Teachers are often convinced that their lessons are activity-packed, discussion-filled exercises in experiential learning. Pupils, meanwhile, are convinced that their teachers spend lessons delivering lectures and setting tests.
Teachers and pupils will usually view lessons differently, argues Danny Dockterman, of the University of California, Los Angeles, whose research explores this disparity of perception.
But, he says, the greater the discrepancy between what teachers and pupils think is going on during lessons, the less that class will be learning. And he believes that finding out how differently pupils and teachers perceive the same lessons should be a key element of teachers' professional development.
Mr Dockterman issued a survey to 659 eighth-grade (Year 9) pupils, as well as their teachers. He asked them questions about what went on during their lessons: how long the teacher spent addressing the class; how often the class spent completing worksheets; and how regularly homework was set.
It was not unusual, Mr Dockterman found, for individual pupils to give very different responses from their teachers. For example, a teacher might say that the class was given worksheets to complete two or three times a week, while one pupil might insist that there were worksheets every day.
In such cases, the discrepancy was a reflection on the pupil, rather than the teacher. "Those tend to be the lowest-achieving students," Mr Dockterman told TES.
But he also found that sometimes the whole class gave a different response from the teacher. "We're not talking about one student," he said. "We're talking about 20 students."
These lessons - where pupil and teacher perceptions were hugely misaligned - tended to be the ones that pupils enjoyed the least. In such cases, Mr Dockterman noted, it was the teacher's perceptions that should be questioned. "If you're asking how much homework you assign, and the teacher says 30 minutes a night and the student average is one-and-a-half hours - well, that's an issue," he said.
"By definition, that teacher is out of touch with how their students feel and how much homework is going on. That needs to be brought to the teacher's attention. Something isn't quite right in that classroom."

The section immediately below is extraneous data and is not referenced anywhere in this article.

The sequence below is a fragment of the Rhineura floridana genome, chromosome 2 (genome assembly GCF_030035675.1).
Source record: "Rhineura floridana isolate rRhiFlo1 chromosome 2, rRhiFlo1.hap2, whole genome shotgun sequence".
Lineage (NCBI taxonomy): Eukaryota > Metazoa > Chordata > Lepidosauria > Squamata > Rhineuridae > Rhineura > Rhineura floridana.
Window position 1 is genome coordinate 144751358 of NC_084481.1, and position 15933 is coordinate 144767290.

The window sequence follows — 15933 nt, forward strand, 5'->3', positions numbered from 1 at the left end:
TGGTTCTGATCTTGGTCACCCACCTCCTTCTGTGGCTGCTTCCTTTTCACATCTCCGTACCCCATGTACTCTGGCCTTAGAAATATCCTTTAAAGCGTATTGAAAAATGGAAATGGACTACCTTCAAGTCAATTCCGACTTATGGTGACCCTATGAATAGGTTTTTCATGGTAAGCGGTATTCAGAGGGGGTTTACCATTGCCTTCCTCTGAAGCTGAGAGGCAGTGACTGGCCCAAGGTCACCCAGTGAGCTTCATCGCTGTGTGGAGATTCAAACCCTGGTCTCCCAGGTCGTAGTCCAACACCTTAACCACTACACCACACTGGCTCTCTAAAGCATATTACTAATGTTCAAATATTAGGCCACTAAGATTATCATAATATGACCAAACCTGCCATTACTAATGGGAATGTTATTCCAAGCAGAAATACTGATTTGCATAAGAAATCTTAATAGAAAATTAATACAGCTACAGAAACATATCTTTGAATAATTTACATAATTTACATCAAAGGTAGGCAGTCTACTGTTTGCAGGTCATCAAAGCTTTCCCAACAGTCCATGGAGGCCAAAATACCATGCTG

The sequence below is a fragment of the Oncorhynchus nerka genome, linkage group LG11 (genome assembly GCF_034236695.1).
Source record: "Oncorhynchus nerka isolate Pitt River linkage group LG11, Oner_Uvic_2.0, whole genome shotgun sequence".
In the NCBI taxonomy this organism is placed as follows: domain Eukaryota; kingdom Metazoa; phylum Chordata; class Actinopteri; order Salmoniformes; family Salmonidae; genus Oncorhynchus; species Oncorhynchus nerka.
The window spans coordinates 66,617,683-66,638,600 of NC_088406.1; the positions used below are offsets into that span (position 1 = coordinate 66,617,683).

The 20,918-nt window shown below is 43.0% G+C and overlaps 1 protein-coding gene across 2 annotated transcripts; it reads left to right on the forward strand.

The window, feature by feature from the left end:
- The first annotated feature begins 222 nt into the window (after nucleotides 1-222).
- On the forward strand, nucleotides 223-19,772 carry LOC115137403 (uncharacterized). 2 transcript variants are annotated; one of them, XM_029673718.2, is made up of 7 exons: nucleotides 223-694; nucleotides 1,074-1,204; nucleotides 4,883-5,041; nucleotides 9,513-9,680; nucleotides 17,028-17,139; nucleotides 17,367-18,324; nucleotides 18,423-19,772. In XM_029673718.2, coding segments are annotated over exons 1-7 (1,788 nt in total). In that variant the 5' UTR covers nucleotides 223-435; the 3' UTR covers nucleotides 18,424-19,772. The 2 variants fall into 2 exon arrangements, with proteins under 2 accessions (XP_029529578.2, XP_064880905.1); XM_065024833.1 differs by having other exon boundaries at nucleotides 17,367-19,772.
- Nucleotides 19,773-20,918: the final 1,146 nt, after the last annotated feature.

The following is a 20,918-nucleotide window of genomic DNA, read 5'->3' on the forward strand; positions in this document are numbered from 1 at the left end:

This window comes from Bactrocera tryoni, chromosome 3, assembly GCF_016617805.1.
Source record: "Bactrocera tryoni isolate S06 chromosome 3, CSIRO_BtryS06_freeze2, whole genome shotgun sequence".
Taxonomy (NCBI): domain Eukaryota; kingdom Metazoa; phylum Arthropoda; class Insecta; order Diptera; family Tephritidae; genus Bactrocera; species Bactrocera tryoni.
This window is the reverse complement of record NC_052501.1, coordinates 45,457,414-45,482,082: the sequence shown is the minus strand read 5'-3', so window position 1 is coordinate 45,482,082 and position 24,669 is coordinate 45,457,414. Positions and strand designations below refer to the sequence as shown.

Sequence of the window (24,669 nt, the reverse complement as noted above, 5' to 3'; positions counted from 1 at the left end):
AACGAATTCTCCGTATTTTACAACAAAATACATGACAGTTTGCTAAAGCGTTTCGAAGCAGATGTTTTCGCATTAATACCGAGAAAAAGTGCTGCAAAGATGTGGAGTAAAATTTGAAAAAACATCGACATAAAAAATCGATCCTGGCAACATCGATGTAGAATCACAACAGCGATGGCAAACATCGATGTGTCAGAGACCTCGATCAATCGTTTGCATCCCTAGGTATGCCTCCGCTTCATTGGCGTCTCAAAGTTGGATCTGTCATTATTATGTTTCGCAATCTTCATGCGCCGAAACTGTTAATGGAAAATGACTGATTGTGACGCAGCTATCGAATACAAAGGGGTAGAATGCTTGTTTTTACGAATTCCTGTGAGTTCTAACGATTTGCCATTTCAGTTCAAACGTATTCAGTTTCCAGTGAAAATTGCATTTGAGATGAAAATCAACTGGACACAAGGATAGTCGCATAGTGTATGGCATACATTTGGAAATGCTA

Russell Hobby, general secretary of the NAHT headteachers' union, agrees that surveys could be a helpful classroom tool.
"What we think we're doing and what people perceive us as doing can be very different," he said. "It's not that one version is right or wrong, but you need to know how you're coming across to others. Then you can reflect on what you're doing and make sure you're getting across what you want to get across."
The UCLA research found that when teachers were asked about elements of teaching they knew to be good practice - small-group discussion, for example, or hands-on investigation - they always insisted that these occurred regularly in their classes.
By contrast, pupils were more likely to say that they were being set multiple-choice tests and asked to listen to the teacher speak on a regular basis.
"It's completely normal that you should see test-taking rated as much more common by students than by teachers," Mr Dockterman said. "Students just don't like to take tests."
However, he believes that teachers could learn valuable lessons by examining where these discrepancies arise. "We talk about all these measurable outcomes, but just being in tune with your students is also really important," he said.
"Perhaps just sitting down with a teacher and saying, `Just so you know, your students are saying you talk to them for 30 minutes a day, and you're saying only 10 minutes a day.' That really needs to be brought to that teacher's attention. And there's no way to do that without looking at student responses."
Some schools are already starting to use technology to monitor teaching. In April this year, TES reported that a survey of 1,476 teachers by the NASUWT teaching union found that 8 per cent had CCTV in their classroom; 7 per cent of those said it was intended for monitoring teacher performance.
But Mr Dockterman believes that pupil surveys could be used as a less-intrusive way of measuring what goes on in the classroom. "Student surveys are very inexpensive and they're much easier - and less stressful for the teacher - than classroom observation," he said.
"I'm not saying it should be used for high-stakes purposes. But the more you can keep students and teachers on the same page, the better a classroom learning environment you will have, and the more students will enjoy what's going on there."
`Learning is a shared journey'
Tim Plumb, pictured, head of Woolwich Polytechnic School in South-East London, believes that simultaneous pupil and teacher surveys could be a valuable professional-development tool.
"Learning is a shared experience, a shared journey. If teachers and students think they're on different journeys, they're not going to end up in the same location," he says.
Mr Plumb believes that even superficially bland questions - such as how much time is spent on homework, worksheets or group discussion - can result in revealing responses. "Most students tend to be very honest when they're giving their views on what's happening in lessons," he says. "There's a high chance you're going to get valuable feedback."
He insists, however, that teachers need not fear pupils' judgements. "If this is a process you repeated a number of times, you'd be looking for improvement," he says. "Wherever the various starting points were, you'd expect student and teacher responses to get closer over time."